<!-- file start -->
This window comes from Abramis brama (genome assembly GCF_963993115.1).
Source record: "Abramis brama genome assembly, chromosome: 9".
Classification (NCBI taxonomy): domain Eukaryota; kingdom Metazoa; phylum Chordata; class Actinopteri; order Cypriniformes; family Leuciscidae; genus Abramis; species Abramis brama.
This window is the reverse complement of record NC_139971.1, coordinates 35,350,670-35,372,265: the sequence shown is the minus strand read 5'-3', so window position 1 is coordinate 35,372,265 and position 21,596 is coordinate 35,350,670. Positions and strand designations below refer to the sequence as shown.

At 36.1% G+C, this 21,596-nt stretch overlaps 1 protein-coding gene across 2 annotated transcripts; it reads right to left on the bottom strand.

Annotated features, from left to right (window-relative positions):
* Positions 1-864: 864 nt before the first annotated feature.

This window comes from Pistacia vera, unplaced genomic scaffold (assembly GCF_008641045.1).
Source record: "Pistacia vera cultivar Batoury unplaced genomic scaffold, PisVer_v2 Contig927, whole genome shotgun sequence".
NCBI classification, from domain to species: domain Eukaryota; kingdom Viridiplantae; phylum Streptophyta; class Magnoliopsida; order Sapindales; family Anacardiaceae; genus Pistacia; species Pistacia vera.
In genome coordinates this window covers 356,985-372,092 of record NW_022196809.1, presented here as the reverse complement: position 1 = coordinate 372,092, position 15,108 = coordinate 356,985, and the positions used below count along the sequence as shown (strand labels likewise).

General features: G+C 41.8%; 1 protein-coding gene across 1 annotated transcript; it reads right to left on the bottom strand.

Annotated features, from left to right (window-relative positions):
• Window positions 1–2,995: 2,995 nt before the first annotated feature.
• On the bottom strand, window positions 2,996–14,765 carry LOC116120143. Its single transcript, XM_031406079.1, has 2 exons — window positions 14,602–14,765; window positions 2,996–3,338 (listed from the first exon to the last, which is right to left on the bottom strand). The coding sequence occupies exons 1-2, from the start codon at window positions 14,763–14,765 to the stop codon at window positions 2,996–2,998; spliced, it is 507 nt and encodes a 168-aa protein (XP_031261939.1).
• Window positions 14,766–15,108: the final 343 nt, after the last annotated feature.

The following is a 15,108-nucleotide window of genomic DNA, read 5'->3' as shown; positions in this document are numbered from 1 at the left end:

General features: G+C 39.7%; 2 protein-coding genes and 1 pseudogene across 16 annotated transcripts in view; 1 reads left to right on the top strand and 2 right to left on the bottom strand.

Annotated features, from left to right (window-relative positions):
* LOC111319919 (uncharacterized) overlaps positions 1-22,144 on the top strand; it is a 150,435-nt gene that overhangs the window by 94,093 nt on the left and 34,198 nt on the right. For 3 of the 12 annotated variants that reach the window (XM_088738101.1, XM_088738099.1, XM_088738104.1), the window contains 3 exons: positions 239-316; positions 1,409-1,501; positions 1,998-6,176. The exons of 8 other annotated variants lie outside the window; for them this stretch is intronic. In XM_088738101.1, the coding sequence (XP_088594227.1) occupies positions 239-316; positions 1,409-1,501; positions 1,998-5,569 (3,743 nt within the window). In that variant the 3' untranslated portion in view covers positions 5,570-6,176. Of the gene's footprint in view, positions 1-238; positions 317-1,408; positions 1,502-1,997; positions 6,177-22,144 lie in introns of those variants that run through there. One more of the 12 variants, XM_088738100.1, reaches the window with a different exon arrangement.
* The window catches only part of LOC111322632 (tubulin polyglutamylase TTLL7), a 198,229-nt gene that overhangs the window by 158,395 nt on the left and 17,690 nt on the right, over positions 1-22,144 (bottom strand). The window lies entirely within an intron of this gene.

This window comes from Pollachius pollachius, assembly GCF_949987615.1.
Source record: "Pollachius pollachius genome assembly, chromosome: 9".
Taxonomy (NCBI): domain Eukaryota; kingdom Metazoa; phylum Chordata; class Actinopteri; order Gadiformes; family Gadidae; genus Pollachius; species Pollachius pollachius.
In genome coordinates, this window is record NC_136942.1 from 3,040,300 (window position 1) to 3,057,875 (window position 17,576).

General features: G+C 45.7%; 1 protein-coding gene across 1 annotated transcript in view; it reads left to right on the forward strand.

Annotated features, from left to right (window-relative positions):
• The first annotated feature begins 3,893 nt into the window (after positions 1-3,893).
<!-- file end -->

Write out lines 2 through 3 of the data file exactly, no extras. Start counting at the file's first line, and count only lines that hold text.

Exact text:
Source record: "Abramis brama genome assembly, chromosome: 9".
Classification (NCBI taxonomy): domain Eukaryota; kingdom Metazoa; phylum Chordata; class Actinopteri; order Cypriniformes; family Leuciscidae; genus Abramis; species Abramis brama.